Re: ANN: PyDTLS

Discussion in 'Python' started by rbit, Jan 9, 2013.

  1. rbit

    rbit Guest

    Neal,

    A network protocol that is unreliable (i.e., lacks retransmission of
    dropped packets) and lacks congestion control will certainly never be a
    common, general purpose protocol, due to the amount of work it imposes on
    its user. Implementing an AIMD congestion control algorithm is burdensome
    to an application, and only some use cases (like DNS) won't need congestion
    control. Use of the Datagram Congestion Control Protocol is a potential way
    out for applications, but DCCP (RFC 4340) isn't available on some common
    platforms, like Windows.

    That being said, if you find yourself in the kind of unique situation that
    requires a network protocol with characteristics different from TCP (namely
    prioritizing availability of data over its reliability), and you need
    network security as well, then RFC 6347 is really the only reasonable game
    in town over rolling your own solution.

    The following are some of the main use cases that force applications into
    datagram protocols:

    * Minimizing protocol overhead. TCP has relatively high overhead,
    for example, its 3-way handshake for connection establishment.
    One can see why DNS uses UDP.
    * Real-time data streaming. With this use case, it makes no sense
    to hold arrived data from the application, because prior packets are
    being recovered through retransmission. Such packets should just
    be forgotten about, especially if they fall within the margin of the
    error
    concealment strategy of the application. Any sort of audio and/or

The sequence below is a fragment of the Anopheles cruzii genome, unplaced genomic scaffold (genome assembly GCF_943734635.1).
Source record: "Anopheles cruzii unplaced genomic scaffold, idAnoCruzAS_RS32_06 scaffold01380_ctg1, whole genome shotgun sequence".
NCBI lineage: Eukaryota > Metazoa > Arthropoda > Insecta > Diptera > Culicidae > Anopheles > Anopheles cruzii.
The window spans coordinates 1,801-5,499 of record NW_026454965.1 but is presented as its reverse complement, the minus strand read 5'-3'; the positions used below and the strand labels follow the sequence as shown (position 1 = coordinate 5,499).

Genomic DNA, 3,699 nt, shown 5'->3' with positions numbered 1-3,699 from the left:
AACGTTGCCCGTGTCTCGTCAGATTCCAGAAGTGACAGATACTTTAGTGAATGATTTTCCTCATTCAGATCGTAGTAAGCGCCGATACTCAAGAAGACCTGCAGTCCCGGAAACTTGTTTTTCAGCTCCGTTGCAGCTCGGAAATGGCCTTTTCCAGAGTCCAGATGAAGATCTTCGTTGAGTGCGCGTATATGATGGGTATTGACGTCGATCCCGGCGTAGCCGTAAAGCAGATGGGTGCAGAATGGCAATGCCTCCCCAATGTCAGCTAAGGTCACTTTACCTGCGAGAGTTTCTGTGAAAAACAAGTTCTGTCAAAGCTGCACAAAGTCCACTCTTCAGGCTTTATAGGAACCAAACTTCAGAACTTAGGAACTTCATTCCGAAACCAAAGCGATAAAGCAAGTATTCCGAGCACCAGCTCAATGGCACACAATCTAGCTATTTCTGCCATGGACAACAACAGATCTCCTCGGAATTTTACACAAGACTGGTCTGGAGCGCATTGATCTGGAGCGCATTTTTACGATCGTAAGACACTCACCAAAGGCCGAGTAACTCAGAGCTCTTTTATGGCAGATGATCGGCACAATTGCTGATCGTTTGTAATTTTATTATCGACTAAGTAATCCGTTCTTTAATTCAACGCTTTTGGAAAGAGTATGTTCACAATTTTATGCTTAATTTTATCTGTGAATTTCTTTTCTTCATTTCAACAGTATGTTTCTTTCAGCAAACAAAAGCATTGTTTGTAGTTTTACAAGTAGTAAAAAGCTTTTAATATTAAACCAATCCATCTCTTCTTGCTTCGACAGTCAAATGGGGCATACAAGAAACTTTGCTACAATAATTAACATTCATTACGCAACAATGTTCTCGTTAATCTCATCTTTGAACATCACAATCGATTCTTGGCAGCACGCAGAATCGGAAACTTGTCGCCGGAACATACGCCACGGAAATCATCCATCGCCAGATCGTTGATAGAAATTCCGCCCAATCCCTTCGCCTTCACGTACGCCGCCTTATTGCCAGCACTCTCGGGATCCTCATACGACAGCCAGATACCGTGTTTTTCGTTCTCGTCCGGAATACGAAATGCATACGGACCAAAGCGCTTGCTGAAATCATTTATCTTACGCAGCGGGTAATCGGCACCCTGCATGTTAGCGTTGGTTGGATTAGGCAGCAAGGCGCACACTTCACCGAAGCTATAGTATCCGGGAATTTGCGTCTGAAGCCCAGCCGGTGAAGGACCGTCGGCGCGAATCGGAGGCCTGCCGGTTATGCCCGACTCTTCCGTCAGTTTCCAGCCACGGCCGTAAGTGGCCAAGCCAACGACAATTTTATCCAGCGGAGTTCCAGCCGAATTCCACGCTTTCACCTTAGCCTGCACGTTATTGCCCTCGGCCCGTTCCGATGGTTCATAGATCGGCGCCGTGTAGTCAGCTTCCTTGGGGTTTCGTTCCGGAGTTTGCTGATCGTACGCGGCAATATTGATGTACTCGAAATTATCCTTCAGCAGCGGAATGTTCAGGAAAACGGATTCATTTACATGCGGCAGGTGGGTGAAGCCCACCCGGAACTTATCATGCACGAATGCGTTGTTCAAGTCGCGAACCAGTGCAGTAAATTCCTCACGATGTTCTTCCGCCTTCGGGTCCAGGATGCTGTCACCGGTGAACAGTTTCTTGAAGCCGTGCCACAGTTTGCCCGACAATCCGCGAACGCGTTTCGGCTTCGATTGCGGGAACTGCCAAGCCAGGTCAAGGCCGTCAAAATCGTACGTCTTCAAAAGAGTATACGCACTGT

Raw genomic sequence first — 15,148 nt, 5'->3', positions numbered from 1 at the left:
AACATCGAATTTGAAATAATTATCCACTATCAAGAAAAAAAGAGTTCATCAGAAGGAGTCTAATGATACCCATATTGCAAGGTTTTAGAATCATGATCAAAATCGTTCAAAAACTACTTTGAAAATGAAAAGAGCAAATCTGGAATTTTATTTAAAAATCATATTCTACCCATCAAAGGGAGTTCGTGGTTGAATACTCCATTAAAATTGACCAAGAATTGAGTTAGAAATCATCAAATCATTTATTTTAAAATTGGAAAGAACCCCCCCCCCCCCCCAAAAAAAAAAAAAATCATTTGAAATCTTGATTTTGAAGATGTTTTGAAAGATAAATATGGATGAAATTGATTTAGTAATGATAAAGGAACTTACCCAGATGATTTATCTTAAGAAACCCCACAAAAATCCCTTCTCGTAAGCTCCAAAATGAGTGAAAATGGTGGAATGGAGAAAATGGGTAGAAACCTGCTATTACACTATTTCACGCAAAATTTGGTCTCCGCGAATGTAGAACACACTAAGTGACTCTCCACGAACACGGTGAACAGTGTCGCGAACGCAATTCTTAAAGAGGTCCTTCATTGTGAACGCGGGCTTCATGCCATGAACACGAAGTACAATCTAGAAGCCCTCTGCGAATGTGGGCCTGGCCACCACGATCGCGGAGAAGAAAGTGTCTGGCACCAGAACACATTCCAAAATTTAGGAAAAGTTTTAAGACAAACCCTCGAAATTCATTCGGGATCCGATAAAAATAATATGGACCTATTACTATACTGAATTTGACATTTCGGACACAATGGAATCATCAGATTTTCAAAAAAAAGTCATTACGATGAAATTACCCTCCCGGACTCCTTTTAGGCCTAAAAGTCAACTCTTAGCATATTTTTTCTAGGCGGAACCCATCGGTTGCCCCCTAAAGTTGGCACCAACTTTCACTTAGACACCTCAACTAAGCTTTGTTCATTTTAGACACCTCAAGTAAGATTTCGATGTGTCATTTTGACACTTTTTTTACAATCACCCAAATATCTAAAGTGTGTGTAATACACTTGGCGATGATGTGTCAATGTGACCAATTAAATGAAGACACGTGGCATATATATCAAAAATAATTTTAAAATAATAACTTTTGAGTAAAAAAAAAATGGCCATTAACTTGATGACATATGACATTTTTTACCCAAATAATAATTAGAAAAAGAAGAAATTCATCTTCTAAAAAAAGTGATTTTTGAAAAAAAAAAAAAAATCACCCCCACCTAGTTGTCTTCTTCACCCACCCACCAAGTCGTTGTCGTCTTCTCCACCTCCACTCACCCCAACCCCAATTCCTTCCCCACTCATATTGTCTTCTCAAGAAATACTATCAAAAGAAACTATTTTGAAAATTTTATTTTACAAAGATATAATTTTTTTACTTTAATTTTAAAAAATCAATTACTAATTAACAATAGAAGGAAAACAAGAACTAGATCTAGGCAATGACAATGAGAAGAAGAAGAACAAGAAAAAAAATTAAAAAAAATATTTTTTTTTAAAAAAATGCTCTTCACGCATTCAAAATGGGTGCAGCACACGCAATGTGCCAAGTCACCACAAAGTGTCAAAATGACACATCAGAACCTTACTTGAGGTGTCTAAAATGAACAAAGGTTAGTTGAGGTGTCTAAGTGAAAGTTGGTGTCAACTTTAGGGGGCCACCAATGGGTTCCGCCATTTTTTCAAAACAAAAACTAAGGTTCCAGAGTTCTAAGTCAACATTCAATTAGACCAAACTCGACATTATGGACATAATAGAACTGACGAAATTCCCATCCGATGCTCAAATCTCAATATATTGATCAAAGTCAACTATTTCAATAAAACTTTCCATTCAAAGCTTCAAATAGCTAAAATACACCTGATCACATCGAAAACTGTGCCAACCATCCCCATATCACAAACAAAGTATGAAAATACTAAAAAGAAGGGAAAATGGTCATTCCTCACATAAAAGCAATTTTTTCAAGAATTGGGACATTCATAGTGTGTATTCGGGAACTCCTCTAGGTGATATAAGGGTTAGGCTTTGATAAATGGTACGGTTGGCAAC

video
    transmission falls in this category. RTP is usually done over UDP (and
    is an illustrative use case for RFC 6347).
    * Anything that operates below the transport layer (layer 4 of the OSI
    model). Say you're writing a VPN at a virtual Ethernet level,
    transmitting
    Ethernet frames among machines. In that case, protocols that either
    implement reliability (say, HTTP over TCP) or consciously try to avoid
    it (say, RTP over UDP) sit above you, and you would neither want to
    duplicate their reliability functions, nor introduce this unwanted
    behavior, respectively. But you may want security for your VPN.

    I hope this helps.

    Ray


    On Wed, Jan 9, 2013 at 7:08 AM, Neal Becker <> wrote:

    > A bit OT, but the widespread use of rfc 6347 could have a big impact on my
    > work.
    > I wonder if it's likely to see widespread use? What are likely/possible
    > use
    > cases?
    >
    > Thank.
    >
    > --
    > http://mail.python.org/mailman/listinfo/python-list
    >
    rbit, Jan 9, 2013
    #1
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